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Managing Deviant Behavior and Resistance to Change

In: Social Issues

Submitted By bmfazekas
Words 3588
Pages 15
I. INTRODUCTION

Constructive deviance is becoming increasingly important in businesses today. What some people may not know is that it can bring about positive changes. Unlike much of the literature on workplace deviance which focuses on dysfunctional behavior such as antisocial behavior and workplace aggression, constructive deviants are employees who break the rules and norms but intend to benefit the organization. These individuals can play a key role in creating an organizational change and serve as future change agents. Given the increasing discussion on health care reforms, this paper explores the factors that relate to constructive deviance among physicians. Finally, practical implications and future research directions are discussed.

II. Introduction

Workplace deviance has generally been used to describe the following behaviors: antisocial behavior (Giacalone & Greenberg, 1997), workplace aggression (O’Leary-Kelly, Griffin & Glew, 1996), organizational retaliation (Skarlicki & Folger, 1997), and employee deviance (Robinson & Bennett, 1995). Although previous research has increased our understanding of the harmful effects of deviance within organizations, little research has examined the positive aspects of deviance. Constructive workplace deviance encompasses behaviors that violate significant organizational norms in order to contribute to the well-being of the organization (Galperin, 2003).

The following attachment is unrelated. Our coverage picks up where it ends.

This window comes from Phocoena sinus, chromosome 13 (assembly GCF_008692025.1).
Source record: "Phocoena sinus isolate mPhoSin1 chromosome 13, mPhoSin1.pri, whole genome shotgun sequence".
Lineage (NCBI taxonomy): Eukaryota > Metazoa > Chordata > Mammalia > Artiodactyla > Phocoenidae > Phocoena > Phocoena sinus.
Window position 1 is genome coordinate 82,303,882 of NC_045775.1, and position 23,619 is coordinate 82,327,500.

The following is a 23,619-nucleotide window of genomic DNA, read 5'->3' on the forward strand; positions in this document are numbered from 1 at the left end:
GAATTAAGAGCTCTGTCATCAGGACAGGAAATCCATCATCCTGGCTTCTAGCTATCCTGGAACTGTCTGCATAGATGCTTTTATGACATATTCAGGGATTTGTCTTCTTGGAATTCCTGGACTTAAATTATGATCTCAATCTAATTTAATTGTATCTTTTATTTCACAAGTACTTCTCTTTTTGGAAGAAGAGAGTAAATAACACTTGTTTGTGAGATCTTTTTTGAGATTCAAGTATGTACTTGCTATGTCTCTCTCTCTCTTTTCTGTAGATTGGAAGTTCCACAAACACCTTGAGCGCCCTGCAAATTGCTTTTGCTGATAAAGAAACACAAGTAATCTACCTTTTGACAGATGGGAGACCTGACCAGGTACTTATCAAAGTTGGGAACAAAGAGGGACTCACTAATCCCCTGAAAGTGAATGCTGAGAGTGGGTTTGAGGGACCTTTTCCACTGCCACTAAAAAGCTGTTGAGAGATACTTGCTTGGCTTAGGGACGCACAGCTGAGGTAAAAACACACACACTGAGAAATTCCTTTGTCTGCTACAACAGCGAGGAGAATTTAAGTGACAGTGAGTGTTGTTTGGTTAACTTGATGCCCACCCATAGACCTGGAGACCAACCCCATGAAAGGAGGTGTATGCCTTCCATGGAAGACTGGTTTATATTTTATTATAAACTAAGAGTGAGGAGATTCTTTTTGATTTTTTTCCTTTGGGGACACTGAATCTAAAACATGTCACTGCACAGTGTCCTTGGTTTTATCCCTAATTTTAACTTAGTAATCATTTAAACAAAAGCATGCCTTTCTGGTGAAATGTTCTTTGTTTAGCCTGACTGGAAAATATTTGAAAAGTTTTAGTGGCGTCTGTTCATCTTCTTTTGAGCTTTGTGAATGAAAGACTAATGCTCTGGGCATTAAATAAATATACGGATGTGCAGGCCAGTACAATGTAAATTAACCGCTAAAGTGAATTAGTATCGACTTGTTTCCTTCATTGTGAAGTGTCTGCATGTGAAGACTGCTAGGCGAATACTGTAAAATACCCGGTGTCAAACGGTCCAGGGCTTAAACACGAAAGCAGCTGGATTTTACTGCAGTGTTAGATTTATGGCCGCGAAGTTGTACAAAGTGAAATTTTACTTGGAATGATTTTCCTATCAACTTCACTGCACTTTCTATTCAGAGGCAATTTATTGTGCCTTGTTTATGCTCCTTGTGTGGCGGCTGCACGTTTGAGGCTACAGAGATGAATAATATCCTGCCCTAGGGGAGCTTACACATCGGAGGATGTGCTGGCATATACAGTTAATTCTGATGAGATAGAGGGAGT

Constructive deviance is becoming increasingly important in businesses today because constructive deviants can bring about positive changes. Unlike much of the field of organizational behavior which focuses on managerial dysfunctions, such as resistance to change (Luthans, 2002), constructive deviants can play a central role in facilitating organizational change. Given the increased interest in healthcare reforms in the United States, we…...

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